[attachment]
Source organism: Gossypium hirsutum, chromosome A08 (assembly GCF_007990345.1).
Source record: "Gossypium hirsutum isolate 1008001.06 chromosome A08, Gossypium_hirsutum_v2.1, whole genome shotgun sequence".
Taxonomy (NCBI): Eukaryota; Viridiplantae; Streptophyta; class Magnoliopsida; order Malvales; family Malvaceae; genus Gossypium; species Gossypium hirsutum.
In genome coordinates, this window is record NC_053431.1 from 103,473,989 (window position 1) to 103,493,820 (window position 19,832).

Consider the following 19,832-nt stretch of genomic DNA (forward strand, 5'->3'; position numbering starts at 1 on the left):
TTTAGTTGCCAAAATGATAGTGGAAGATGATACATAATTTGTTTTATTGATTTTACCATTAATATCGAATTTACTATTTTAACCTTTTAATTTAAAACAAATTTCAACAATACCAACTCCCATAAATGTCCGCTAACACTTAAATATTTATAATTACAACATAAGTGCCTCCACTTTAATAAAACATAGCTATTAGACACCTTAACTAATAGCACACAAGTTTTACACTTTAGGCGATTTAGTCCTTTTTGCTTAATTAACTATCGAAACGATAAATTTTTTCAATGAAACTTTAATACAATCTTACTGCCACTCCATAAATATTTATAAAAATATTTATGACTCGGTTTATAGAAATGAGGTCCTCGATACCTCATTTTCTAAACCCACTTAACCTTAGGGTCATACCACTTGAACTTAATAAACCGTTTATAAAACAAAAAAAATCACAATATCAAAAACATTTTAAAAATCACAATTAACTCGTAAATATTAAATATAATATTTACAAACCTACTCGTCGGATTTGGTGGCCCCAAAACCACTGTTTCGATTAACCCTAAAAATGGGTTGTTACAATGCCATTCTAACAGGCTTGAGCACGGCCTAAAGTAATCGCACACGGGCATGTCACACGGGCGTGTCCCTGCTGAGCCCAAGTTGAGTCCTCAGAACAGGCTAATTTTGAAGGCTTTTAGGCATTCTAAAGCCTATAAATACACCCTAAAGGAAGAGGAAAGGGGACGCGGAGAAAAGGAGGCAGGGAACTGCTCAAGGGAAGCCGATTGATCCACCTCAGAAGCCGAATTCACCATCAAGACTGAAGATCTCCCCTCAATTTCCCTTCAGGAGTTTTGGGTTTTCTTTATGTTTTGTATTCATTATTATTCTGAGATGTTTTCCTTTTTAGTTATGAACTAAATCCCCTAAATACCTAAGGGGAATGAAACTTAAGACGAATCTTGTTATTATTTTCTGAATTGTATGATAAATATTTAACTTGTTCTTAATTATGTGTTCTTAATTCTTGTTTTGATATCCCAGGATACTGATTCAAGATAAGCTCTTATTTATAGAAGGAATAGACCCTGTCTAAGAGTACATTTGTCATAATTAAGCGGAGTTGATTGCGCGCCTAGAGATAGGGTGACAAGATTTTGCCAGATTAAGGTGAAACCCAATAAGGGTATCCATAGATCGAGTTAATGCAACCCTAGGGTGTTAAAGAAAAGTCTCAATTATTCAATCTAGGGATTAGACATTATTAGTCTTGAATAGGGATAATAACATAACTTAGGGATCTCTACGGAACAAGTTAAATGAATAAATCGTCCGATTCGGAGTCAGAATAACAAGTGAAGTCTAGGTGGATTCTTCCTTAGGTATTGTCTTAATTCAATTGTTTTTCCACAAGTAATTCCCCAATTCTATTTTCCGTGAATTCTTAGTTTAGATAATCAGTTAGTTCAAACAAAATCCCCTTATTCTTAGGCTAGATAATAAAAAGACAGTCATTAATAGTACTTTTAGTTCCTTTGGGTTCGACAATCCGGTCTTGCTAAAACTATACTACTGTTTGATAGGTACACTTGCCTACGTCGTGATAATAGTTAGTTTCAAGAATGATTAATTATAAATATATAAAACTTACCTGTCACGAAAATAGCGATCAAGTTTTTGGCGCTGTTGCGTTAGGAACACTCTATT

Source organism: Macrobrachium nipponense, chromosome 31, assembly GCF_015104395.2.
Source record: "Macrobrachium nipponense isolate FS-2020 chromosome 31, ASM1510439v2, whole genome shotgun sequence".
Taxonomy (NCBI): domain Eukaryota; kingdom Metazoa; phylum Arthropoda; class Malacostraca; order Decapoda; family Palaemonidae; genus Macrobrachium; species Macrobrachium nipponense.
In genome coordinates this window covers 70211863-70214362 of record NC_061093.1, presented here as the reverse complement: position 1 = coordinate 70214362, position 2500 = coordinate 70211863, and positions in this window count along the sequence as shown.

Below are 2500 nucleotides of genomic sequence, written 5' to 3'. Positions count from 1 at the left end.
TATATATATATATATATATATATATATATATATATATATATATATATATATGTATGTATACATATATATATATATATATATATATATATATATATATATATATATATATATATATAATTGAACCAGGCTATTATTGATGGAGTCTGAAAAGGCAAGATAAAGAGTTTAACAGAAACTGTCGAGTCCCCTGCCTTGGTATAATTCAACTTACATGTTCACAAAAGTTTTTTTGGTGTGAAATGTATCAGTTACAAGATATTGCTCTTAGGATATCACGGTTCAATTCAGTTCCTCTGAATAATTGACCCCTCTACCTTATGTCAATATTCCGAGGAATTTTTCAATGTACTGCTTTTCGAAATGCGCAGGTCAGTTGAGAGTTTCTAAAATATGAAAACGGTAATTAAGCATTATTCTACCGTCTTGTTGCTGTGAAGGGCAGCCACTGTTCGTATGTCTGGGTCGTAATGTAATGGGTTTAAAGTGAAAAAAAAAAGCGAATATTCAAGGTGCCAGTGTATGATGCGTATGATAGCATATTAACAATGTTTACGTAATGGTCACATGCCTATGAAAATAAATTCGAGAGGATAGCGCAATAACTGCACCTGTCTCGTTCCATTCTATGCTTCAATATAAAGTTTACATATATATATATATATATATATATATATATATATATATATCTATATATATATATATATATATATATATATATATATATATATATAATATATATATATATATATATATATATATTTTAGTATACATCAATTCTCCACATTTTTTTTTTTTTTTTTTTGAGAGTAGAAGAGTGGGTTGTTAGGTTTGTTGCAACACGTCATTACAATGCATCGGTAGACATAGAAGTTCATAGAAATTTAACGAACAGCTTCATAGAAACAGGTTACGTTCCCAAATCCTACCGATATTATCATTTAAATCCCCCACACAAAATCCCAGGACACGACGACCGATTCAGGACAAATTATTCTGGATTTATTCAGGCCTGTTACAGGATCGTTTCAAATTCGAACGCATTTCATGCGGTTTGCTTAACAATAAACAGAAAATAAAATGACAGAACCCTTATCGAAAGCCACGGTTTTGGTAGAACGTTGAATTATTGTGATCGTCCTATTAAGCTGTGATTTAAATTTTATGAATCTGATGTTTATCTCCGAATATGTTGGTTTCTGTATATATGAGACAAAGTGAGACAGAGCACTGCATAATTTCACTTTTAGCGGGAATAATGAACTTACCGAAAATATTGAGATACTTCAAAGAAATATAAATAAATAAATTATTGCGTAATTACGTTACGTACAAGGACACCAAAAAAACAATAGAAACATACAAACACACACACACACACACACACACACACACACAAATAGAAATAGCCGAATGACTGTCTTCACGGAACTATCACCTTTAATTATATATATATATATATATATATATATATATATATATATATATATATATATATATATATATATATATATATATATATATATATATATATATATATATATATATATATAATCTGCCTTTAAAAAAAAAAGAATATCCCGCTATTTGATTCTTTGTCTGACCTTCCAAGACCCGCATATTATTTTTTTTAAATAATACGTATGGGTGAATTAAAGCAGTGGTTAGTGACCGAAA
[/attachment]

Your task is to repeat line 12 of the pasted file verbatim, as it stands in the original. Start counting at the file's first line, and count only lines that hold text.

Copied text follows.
TATATATATATATATATATATATATATATATATATATATATATATATATATGTATGTATACATATATATATATATATATATATATATATATATATATATATATATATATATATATAATTGAACCAGGCTATTATTGATGGAGTCTGAAAAGGCAAGATAAAGAGTTTAACAGAAACTGTCGAGTCCCCTGCCTTGGTATAATTCAACTTACATGTTCACAAAAGTTTTTTTGGTGTGAAATGTATCAGTTACAAGATATTGCTCTTAGGATATCACGGTTCAATTCAGTTCCTCTGAATAATTGACCCCTCTACCTTATGTCAATATTCCGAGGAATTTTTCAATGTACTGCTTTTCGAAATGCGCAGGTCAGTTGAGAGTTTCTAAAATATGAAAACGGTAATTAAGCATTATTCTACCGTCTTGTTGCTGTGAAGGGCAGCCACTGTTCGTATGTCTGGGTCGTAATGTAATGGGTTTAAAGTGAAAAAAAAAAGCGAATATTCAAGGTGCCAGTGTATGATGCGTATGATAGCATATTAACAATGTTTACGTAATGGTCACATGCCTATGAAAATAAATTCGAGAGGATAGCGCAATAACTGCACCTGTCTCGTTCCATTCTATGCTTCAATATAAAGTTTACATATATATATATATATATATATATATATATATATATATATCTATATATATATATATATATATATATATATATATATATATATATAATATATATATATATATATATATATATATTTTAGTATACATCAATTCTCCACATTTTTTTTTTTTTTTTTTTGAGAGTAGAAGAGTGGGTTGTTAGGTTTGTTGCAACACGTCATTACAATGCATCGGTAGACATAGAAGTTCATAGAAATTTAACGAACAGCTTCATAGAAACAGGTTACGTTCCCAAATCCTACCGATATTATCATTTAAATCCCCCACACAAAATCCCAGGACACGACGACCGATTCAGGACAAATTATTCTGGATTTATTCAGGCCTGTTACAGGATCGTTTCAAATTCGAACGCATTTCATGCGGTTTGCTTAACAATAAACAGAAAATAAAATGACAGAACCCTTATCGAAAGCCACGGTTTTGGTAGAACGTTGAATTATTGTGATCGTCCTATTAAGCTGTGATTTAAATTTTATGAATCTGATGTTTATCTCCGAATATGTTGGTTTCTGTATATATGAGACAAAGTGAGACAGAGCACTGCATAATTTCACTTTTAGCGGGAATAATGAACTTACCGAAAATATTGAGATACTTCAAAGAAATATAAATAAATAAATTATTGCGTAATTACGTTACGTACAAGGACACCAAAAAAACAATAGAAACATACAAACACACACACACACACACACACACACACACACAAATAGAAATAGCCGAATGACTGTCTTCACGGAACTATCACCTTTAATTATATATATATATATATATATATATATATATATATATATATATATATATATATATATATATATATATATATATATATATATATATATATATATATATATATATATATAATCTGCCTTTAAAAAAAAAAGAATATCCCGCTATTTGATTCTTTGTCTGACCTTCCAAGACCCGCATATTATTTTTTTTAAATAATACGTATGGGTGAATTAAAGCAGTGGTTAGTGACCGAAA